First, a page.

Sandy in the East and the Sandy South

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Hurricane Sandy
17 Nov 2012

Israel and the United States have had a lot in common recently. While rockets rain down on southern Israel, torrential rain and havoc-wreaking winds have cruelly visited the eastern coast of the United States.

As a victim of Hurricane Agnes in June of 1972, wherein the deluged Susquehanna River broke through its dikes and flooded Wyoming Valley in Pennsylvania, I empathize with all those who have been hit in some way by Hurricane Sandy. My heart goes out for those who have lost loved ones, for those who were injured and for those that have suffered economic catastrophe.

But while there were weather warnings for days before Hurricane Sandy struck her mighty and destructive blows and which enabled millions of people to prepare themselves for the onslaught of the hurricane, the situation in Israel is very different. Here in Israel we don’t receive a rocket forecast. Usually a siren warns Israelis to take cover within fifteen to thirty seconds. Not everyone has a nearby shelter to shield them.

I recently saw photos that didn’t make it into most publications and news web sites. One photo shows frightened children and teens in an empty sewer pipe situated in the mobile home community of Nitzan. Nitzan is comprised of many former Gush Katif (Gaza) residents who were thrown out of their home during the so-called disengagement. I saw a photo of school girls hovering beside their school bus. I saw a scared child crouching next to a wall as a uniformed and helmeted Israeli man stood a few feet away.

Each time I listen to the news, I pray that the news won’t begin with an announcement of casualties in southern Israel or in the North for that matter. Miraculously, most of the missiles land in open areas without maiming or killing people, but the psychological toll has been great. Many Israelis live in daily fear. One never knows when missiles will rain down.

Our younger daughter Devorah, who is eighteen years old, is currently doing her first year of two as a National Service volunteer. Her first choice was to work in a day care center for handicapped infants and toddlers in Netivot, in the South. (After work she learns in a midrasha /yeshiva for women which is on the outskirts of Netivot.)

There are two groups of young children in the daycare center. One group is comprised of five infants and three regular staff members. Devorah works in the second group which has nine young children and five regular staff members.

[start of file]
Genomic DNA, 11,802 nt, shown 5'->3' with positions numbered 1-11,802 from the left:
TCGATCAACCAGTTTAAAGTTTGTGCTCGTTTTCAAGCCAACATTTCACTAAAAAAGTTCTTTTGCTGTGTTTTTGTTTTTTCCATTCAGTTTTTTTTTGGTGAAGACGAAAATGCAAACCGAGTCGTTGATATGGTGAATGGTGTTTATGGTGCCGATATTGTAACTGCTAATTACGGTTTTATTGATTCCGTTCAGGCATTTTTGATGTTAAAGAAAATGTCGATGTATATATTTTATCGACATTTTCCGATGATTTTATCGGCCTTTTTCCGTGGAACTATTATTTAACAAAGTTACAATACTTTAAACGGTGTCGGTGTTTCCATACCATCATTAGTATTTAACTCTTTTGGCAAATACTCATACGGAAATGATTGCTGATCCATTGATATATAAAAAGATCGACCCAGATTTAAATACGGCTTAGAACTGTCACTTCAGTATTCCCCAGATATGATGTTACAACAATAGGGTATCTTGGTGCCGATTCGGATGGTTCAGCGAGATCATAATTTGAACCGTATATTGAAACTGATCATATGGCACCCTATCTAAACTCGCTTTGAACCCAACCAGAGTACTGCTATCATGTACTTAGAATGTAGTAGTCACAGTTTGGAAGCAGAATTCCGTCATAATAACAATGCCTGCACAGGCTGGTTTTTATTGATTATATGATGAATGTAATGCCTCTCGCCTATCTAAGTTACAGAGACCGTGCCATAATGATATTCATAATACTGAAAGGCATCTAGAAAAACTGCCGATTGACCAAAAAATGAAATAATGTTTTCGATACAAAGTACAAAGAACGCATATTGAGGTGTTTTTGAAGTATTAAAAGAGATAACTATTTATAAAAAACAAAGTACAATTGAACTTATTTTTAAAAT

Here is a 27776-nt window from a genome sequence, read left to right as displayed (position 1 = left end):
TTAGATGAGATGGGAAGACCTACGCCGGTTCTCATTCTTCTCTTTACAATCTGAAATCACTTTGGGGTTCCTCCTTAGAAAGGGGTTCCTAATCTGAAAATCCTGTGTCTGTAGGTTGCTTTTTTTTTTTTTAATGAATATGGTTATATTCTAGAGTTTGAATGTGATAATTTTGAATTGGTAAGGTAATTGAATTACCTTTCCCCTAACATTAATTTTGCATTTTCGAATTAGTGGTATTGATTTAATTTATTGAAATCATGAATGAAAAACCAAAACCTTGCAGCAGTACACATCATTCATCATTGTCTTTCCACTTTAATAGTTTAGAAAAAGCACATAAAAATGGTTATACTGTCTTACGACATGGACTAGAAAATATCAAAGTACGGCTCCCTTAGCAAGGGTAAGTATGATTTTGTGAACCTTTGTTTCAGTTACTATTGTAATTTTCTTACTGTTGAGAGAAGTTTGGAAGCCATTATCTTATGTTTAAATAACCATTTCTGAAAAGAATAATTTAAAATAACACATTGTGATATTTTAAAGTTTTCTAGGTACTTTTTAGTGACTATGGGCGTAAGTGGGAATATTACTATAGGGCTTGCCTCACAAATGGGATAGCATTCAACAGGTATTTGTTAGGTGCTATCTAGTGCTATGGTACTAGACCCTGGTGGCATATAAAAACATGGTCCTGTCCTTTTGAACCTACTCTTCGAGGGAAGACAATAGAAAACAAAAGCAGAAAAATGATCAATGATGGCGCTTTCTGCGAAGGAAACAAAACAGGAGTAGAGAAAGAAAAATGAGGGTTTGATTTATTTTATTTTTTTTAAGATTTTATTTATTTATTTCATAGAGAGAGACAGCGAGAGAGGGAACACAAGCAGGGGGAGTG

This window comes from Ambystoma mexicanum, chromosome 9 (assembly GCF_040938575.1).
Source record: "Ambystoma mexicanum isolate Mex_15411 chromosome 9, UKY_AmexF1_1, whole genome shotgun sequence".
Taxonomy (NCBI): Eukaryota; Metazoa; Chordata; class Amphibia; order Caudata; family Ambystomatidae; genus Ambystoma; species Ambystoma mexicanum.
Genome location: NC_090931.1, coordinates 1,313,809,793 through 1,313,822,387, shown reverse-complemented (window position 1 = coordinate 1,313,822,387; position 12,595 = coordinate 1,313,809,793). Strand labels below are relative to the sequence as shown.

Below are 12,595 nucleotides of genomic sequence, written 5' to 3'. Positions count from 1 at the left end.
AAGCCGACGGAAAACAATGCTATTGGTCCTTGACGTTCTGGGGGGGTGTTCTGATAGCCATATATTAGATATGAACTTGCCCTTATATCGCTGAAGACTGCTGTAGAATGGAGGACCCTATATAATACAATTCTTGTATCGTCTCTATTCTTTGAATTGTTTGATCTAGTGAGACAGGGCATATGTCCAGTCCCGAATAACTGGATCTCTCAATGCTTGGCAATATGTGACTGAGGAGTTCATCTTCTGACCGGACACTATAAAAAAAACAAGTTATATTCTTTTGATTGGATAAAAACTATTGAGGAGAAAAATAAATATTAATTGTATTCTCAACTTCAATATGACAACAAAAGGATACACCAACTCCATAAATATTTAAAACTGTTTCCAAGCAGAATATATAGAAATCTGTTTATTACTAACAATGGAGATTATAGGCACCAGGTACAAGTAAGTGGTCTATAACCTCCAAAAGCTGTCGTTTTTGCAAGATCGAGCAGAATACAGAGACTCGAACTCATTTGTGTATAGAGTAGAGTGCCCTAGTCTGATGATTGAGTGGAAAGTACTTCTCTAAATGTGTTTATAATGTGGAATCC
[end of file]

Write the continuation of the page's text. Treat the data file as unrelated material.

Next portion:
So let’s say that there is a siren and the staff has thirty seconds to pick up their precious charges and run to safety. Will they succeed? No, they won’t because the daycare center is in a one-story house without a bomb shelter.

One evening while Devorah was attending a training session at the daycare center there was a siren. Her supervisor, whose husband was present, went into shock. She didn’t come to work for a while after that.
One morning at 5:00 Devorah and the other young National Service volunteers were rudely awakened by a siren warning them of an impending missile strike. They rushed down to the bottom floor of the building. They heard a boom and the building shook.

It turned out that the missile had landed in the field between their building and the grave of the famed tzadik (righteous person) known as the Baba Sali, which means “praying father”. The Baba Sali, Rabbi Yisrael Abuhatzeira, 1890-1984, was a Moroccan-descent rabbi and kabbalist. He was so revered that 100,000 attended his funeral.

I recently spoke to my daughter and asked her what is happening in Netivot. She told me that despite the dozens of rockets fired from Gaza during the last few days, none fell in Netivot. While the school systems in Be’er sheva, Ashkelon, etc. were closed, the city of Netivot’s schools are in session. Devorah said very matter-of-factly, “It’s because of the Baba Sali.”

I do believe in the powers of tzadikim, but I wanted to check the records for those who have less faith. What I found is that of those rockets which did find their way to Netivot, most of them landed in open areas. There have been rocket attacks in which people were injured physically or psychologically, but I did not see any mention of people in Netivot being killed due to rocket attacks from Gaza.

Jewish sources teach us that events that occur in other parts of the world all have a connection to and an impact on Israel and on the Jewish Nation. I heard a rabbi speaking on the radio who said that “natural” disasters such as earthquakes and hurricanes point to the lack of unity among us Jews. It’s definitely something to ponder.

Adina Hershberg

The words of this author reflect his/her own opinions and do not necessarily represent the official position of the Orthodox Union.